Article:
The Roosevelt tunnel has not been fully completed, although driven to the point at which a heavy flow of water was expected. This point is commonly known as the "Black Belle" water course, and when cut by the El Paso tunnel (175 ft. directly above) it yielded a flow of 5,000 to 6,000 gal. per minute.
In the Roosevelt tunnel, this same water course, or probably the same, furnishes a flow of but 1,750 gal. per minute. This flow is coming in at various points along a length of about 200 ft. of tunnel. Meantime, a steady discharge of about 5,000 gal. is entering the tunnel from the El Paso churn drill hole, some 1,000 ft. back from the heading. The total flow from the Roosevelt tunnel is, therefore, from 6,500 to 7,000 gal. per minute.
Actual measurements of the flow since water was first encountered have been as follows:
Gal. per Min.
Gal. per Min.
|October 1, 1910||80||. . .||80|
|October 16, 1910||90||. . .||90|
|November 1, 1910||175||. . .||175|
|November 13, 1910||100||650||750|
|November 17, 1910||100||950||1050|
|November 19, 1910||200||1440||1640|
|November 22, 1910||. . .||. . .||2630|
|December 8, 1910||. . .||. . .||6210|
|December 17, 1910||. . .||. . .||6240|
|December 22, 1910||950||4306||5256|
|January 2, 1911||1340||4135||5475|
|January 11, 1911||1730||4920||6650|
|January 18, 1911||1730||5145||6875|
A flow of about 7000 gal. is the maximum capacity of the tunnel waterway and a larger quantity would seriously interfere with the work of driving the tunnel. A much larger quantity of water could be admitted to the tunnel through the churn drill hole if it were not for this fact.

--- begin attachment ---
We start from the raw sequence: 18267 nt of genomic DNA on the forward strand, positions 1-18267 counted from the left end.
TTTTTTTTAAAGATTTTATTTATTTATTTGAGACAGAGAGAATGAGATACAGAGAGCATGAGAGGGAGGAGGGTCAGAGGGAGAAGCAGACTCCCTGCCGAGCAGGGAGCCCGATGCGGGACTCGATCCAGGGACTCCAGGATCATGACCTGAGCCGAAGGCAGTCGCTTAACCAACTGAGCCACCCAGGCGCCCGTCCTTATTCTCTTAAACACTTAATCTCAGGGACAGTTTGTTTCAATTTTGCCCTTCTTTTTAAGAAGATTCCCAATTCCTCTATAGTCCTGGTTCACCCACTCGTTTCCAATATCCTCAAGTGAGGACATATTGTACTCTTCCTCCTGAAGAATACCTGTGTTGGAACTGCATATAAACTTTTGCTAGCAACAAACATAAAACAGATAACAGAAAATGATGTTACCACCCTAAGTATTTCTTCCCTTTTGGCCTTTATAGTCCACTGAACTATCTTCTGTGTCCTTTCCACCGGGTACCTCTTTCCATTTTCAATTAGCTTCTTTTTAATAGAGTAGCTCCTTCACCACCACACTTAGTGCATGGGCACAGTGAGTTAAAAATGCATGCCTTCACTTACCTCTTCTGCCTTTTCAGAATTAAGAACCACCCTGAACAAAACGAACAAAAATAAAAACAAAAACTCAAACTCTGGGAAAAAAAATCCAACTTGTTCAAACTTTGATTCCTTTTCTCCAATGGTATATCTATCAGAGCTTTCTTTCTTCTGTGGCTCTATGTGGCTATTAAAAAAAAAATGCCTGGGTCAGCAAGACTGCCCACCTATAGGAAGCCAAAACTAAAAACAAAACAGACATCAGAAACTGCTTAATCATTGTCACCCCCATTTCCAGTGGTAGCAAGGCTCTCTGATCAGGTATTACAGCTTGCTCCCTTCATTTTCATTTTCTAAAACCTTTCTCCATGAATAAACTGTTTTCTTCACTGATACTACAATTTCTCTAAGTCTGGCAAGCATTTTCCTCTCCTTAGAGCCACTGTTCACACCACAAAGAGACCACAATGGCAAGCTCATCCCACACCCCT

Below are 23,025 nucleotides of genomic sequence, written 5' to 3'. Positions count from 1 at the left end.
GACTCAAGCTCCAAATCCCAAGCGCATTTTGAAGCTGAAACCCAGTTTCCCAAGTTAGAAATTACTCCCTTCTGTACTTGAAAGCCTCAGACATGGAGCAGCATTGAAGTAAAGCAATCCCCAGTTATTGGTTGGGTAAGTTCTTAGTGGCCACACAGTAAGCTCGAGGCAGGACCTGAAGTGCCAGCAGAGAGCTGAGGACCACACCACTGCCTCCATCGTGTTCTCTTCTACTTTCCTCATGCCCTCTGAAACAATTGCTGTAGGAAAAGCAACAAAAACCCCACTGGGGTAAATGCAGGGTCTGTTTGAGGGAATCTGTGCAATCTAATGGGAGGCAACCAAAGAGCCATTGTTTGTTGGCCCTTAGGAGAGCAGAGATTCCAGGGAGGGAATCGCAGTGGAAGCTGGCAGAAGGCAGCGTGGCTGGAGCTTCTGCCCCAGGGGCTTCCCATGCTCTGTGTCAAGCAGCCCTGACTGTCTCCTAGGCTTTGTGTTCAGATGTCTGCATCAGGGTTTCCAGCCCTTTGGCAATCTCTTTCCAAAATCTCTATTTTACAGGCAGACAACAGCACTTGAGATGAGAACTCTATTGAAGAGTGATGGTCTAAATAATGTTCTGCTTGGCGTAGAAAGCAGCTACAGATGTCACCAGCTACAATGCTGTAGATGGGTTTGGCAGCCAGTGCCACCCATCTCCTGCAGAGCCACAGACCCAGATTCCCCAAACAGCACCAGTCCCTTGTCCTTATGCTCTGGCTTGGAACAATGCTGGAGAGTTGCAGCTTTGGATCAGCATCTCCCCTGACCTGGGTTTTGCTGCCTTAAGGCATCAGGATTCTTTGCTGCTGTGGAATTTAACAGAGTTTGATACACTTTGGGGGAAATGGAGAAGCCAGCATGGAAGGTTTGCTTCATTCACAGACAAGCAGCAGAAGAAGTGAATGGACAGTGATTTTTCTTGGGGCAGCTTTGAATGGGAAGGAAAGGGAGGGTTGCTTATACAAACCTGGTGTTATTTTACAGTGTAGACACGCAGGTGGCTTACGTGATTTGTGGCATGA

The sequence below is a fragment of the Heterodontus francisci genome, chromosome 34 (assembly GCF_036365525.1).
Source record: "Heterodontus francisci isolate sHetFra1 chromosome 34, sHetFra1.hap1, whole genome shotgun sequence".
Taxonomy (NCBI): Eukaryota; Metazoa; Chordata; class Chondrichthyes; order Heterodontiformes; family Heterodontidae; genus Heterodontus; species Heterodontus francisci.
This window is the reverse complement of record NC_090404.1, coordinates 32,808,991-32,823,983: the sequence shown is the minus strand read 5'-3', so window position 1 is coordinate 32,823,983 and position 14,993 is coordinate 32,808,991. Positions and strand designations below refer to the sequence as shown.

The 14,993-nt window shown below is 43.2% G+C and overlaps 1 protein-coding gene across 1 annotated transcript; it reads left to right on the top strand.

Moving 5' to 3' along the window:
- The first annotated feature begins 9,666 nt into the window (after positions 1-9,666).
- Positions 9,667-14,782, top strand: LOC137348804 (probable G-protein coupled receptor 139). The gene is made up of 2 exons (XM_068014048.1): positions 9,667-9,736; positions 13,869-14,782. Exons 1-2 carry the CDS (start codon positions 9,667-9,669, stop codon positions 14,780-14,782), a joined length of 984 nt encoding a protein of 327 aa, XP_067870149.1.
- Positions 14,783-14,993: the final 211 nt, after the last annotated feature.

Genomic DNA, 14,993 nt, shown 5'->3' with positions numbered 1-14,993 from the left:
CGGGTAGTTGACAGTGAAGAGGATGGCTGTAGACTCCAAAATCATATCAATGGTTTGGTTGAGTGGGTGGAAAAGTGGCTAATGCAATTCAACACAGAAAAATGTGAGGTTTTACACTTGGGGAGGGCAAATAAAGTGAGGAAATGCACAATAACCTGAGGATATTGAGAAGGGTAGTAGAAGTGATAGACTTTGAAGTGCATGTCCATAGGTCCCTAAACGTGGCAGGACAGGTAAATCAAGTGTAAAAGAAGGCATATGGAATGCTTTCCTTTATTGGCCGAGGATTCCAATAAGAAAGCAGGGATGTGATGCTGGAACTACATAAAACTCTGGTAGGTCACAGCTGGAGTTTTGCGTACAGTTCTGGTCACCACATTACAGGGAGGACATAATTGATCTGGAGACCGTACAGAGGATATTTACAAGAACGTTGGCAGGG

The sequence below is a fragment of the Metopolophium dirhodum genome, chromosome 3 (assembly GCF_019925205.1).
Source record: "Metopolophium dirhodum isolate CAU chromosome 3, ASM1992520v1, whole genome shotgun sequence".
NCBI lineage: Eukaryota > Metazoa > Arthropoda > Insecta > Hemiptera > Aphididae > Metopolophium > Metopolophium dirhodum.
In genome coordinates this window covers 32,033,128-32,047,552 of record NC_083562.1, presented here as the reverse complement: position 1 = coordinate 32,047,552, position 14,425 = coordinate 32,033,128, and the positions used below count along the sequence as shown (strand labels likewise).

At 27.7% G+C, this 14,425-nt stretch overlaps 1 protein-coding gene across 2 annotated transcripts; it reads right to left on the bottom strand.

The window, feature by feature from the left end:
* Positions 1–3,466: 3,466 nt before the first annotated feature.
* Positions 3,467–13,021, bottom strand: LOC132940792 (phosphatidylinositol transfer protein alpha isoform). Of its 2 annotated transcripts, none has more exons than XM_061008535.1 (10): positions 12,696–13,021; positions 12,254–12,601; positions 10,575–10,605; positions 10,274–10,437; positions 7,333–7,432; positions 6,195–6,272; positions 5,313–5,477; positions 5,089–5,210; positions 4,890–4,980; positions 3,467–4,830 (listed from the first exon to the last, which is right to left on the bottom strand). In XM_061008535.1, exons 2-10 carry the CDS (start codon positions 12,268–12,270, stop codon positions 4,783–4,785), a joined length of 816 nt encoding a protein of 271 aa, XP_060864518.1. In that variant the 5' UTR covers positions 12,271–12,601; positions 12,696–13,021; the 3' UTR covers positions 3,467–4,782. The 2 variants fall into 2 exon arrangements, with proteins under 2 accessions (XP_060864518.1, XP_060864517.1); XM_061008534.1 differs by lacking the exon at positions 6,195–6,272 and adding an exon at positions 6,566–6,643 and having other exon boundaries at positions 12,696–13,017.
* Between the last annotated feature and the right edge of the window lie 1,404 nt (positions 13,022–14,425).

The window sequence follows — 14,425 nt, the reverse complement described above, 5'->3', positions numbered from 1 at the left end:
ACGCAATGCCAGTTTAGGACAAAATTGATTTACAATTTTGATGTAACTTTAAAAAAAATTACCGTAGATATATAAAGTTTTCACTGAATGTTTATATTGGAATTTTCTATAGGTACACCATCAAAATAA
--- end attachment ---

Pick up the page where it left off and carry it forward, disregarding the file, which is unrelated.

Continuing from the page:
On December 24 the tunnel company discontinued work in the main heading and began driving a crosscut to the north about 700 ft. back from the breast. This crosscut is intended to connect with the C. K. & N. vein and water course within a distance of 600 ft.
It is confidently expected that a large flow of water will be developed, for the reason that in all the levels of the El Paso mine from the 300 ft. to the 1,000 ft. level, whenever this vein has been cut, it has furnished a strong flow of water. It will require about 60 days to finish this crosscut, when it is hoped we will have nearly if not quite double the present flow.
Meantime, the general water level all over the district is being steadily lowered. The subsidence at the Elkton main shaft, which is probably a fair average of the entire west side of the district, has been as follows:
The fall in the Battle mountain shafts has been somewhat less than this, and at the other west side shafts, somewhat more. It is probable that the average subsidence of the general water level for the entire district is not less than 17 ft. up to the present time.
I estimate the total flow from the Roosevelt tunnel up to January 20, as, approximately, 510 million gallons. Assuming the average fall to be 17 ft. this would indicate a storage of underground waters in the district equal to 30 million gallons per vertical foot. But the flow from the tunnel has been too irregular and the time too short to come to any general conclusion in that respect.
The total cost of the Roosevelt tunnel to date has been in round numbers $540,000.
The total length of tunnel driven (not including the intermediate shaft, stations and crosscuts) is 15,746 ft. This makes an average cost of about $34 per lineal foot for tunnel actually driven.
The cost of pumping the water which has so far flowed from the Roosevelt tunnel would be not less than $50,000, and that under the most favorable conditions. If, as expected, it lowers the general water level a total of 730 ft., the saving in pumping expense will be several times the cost of the tunnel.